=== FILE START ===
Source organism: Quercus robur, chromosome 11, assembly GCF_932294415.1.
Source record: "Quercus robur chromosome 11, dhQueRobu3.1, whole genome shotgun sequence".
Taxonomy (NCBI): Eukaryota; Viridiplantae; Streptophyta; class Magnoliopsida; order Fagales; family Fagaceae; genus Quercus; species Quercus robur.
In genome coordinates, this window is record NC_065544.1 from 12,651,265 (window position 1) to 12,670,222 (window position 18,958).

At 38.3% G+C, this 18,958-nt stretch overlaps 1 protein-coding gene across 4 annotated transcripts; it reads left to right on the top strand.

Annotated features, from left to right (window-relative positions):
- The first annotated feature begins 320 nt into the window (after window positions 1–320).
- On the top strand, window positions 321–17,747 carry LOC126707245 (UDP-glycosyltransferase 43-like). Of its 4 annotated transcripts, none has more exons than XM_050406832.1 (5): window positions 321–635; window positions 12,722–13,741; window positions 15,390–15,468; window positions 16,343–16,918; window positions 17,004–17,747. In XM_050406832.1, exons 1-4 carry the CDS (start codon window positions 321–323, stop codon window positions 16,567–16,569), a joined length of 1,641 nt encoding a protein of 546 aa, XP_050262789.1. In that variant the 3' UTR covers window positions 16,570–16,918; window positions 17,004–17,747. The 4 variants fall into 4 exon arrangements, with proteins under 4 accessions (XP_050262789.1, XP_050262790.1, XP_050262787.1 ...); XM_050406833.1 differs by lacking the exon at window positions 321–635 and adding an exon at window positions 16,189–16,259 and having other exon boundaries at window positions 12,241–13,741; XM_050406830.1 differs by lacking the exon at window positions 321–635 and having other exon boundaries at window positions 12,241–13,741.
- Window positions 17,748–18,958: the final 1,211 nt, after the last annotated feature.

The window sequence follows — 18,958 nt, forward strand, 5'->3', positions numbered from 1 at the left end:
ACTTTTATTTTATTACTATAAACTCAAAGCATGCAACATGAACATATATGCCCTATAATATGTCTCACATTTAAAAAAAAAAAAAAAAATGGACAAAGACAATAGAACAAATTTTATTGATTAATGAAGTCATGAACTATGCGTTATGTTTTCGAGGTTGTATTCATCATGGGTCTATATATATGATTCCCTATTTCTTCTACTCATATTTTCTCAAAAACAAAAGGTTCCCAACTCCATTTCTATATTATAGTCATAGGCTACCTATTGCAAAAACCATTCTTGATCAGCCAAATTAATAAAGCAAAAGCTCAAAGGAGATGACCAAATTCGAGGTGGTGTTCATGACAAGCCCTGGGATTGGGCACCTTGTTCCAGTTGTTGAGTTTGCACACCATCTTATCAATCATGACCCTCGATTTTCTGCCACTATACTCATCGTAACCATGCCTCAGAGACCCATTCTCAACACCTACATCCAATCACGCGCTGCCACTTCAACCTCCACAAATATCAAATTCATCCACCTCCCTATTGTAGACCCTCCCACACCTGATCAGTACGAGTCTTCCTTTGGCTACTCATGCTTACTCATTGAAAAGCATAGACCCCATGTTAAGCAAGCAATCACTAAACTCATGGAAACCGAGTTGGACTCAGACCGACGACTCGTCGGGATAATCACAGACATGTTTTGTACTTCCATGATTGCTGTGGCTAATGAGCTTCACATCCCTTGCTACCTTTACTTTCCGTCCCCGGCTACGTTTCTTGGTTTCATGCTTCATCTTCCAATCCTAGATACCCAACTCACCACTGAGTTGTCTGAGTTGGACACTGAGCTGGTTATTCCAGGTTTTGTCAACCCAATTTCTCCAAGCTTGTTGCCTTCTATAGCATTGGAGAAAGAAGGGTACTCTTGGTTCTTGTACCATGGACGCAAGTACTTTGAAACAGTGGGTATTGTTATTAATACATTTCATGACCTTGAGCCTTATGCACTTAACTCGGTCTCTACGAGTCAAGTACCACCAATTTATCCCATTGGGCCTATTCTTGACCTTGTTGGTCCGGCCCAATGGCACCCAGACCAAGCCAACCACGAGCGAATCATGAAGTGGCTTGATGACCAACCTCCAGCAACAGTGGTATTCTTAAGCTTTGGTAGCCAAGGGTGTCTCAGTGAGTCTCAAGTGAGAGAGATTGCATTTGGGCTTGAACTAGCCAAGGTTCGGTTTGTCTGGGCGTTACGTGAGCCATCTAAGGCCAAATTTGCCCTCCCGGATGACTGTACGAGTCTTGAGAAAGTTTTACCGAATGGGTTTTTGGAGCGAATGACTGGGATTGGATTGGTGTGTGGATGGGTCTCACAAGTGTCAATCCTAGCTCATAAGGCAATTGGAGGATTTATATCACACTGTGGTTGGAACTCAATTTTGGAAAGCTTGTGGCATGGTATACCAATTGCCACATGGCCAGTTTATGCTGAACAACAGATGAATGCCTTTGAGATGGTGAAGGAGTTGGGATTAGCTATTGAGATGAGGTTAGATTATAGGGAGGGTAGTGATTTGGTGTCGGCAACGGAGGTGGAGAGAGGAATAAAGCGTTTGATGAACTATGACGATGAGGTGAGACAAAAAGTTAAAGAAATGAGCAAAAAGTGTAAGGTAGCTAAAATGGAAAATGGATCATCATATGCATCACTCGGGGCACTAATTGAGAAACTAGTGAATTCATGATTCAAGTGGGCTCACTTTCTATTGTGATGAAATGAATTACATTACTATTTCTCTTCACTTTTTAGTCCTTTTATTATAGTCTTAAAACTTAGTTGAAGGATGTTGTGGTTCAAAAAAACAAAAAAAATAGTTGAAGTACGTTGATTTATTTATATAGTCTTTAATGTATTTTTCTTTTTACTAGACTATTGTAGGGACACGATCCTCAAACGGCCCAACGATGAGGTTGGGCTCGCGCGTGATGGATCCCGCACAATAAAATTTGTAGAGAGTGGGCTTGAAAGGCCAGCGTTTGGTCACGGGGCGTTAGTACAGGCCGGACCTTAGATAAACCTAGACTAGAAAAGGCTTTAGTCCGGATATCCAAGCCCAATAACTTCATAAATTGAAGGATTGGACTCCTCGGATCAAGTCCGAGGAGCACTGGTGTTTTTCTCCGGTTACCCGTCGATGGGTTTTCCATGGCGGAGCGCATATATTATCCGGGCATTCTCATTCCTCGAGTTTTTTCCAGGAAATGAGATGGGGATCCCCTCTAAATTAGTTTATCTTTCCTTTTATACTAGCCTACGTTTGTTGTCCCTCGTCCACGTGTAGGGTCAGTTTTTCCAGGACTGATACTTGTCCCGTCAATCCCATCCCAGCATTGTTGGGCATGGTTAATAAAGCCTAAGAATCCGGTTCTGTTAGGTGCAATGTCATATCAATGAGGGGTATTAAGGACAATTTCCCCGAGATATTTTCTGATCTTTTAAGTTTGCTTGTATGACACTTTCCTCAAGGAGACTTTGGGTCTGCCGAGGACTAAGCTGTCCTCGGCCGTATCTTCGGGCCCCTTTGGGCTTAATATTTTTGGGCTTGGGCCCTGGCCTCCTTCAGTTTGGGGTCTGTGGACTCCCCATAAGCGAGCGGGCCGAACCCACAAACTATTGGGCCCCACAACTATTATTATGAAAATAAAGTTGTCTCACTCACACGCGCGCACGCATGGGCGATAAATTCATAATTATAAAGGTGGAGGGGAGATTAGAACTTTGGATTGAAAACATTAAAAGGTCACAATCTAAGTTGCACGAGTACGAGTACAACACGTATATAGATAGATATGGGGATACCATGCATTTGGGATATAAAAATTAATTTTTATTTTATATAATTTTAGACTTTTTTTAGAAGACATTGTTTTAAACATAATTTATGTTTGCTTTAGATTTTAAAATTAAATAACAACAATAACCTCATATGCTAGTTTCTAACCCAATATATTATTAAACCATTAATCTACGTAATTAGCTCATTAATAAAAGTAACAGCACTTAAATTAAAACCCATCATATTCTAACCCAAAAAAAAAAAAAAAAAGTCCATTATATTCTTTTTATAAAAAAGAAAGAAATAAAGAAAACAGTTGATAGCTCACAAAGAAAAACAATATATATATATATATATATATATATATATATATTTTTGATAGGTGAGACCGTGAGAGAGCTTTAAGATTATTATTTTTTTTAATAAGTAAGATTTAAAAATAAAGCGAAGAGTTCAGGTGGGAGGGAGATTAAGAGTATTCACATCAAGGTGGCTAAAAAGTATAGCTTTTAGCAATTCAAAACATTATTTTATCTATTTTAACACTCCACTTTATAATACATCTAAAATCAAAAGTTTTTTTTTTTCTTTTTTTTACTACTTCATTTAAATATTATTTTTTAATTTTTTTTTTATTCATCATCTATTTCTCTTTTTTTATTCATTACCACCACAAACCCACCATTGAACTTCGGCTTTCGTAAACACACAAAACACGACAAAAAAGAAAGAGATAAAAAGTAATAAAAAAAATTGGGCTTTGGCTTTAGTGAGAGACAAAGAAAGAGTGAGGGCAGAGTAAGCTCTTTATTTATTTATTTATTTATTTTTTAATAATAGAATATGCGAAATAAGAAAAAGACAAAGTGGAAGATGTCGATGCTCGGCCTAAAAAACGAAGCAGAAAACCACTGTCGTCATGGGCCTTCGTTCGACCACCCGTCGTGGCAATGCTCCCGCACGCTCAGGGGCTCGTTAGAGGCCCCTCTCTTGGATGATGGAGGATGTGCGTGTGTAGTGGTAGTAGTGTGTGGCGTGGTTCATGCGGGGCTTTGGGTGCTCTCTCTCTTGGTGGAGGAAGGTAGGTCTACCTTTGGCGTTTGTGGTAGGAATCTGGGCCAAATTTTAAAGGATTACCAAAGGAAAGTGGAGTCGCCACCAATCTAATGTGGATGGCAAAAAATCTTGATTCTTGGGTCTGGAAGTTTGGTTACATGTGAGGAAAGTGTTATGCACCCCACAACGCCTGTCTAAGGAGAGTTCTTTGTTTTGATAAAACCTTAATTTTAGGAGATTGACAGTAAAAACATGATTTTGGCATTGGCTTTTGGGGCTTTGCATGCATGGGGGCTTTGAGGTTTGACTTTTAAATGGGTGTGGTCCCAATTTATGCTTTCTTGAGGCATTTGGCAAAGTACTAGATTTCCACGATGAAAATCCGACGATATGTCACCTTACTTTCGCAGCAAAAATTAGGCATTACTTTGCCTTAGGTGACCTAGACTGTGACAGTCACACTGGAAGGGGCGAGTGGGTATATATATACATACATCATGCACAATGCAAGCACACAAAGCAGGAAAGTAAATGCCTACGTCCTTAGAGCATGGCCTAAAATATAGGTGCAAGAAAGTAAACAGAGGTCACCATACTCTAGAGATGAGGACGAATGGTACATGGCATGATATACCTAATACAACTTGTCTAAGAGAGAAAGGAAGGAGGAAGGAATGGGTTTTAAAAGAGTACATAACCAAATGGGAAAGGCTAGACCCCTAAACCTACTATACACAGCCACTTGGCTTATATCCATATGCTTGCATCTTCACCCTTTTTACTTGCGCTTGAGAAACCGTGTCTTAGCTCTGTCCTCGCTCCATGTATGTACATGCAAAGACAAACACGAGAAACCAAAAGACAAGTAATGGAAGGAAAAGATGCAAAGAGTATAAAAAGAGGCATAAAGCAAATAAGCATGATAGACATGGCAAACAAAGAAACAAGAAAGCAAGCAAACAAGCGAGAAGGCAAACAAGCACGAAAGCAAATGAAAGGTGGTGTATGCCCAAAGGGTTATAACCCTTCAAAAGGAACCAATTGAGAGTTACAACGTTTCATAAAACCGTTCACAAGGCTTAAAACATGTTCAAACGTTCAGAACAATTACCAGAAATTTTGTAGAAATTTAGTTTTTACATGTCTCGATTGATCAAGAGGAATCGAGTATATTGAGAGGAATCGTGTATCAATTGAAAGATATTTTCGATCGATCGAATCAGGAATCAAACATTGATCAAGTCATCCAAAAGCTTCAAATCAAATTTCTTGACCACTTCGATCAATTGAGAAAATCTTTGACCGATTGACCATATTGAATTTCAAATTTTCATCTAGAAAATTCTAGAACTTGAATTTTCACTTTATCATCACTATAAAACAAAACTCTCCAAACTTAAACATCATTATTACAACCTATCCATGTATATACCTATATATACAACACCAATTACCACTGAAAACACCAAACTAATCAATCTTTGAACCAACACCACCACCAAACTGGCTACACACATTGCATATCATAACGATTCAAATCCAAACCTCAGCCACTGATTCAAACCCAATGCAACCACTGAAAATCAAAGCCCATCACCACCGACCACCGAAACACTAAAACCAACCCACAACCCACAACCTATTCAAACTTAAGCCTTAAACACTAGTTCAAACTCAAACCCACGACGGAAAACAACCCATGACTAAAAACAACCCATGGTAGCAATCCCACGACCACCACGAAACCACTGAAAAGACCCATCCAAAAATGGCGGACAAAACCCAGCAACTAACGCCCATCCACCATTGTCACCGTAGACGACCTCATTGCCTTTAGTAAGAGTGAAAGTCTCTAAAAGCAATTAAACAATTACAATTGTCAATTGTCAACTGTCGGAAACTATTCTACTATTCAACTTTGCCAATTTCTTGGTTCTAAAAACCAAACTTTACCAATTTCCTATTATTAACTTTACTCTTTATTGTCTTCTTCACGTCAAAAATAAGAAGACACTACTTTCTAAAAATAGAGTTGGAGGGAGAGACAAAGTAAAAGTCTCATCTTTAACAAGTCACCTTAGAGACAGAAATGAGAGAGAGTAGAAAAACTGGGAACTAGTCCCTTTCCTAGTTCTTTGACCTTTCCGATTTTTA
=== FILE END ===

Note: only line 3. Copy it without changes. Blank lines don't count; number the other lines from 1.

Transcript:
Taxonomy (NCBI): Eukaryota; Viridiplantae; Streptophyta; class Magnoliopsida; order Fagales; family Fagaceae; genus Quercus; species Quercus robur.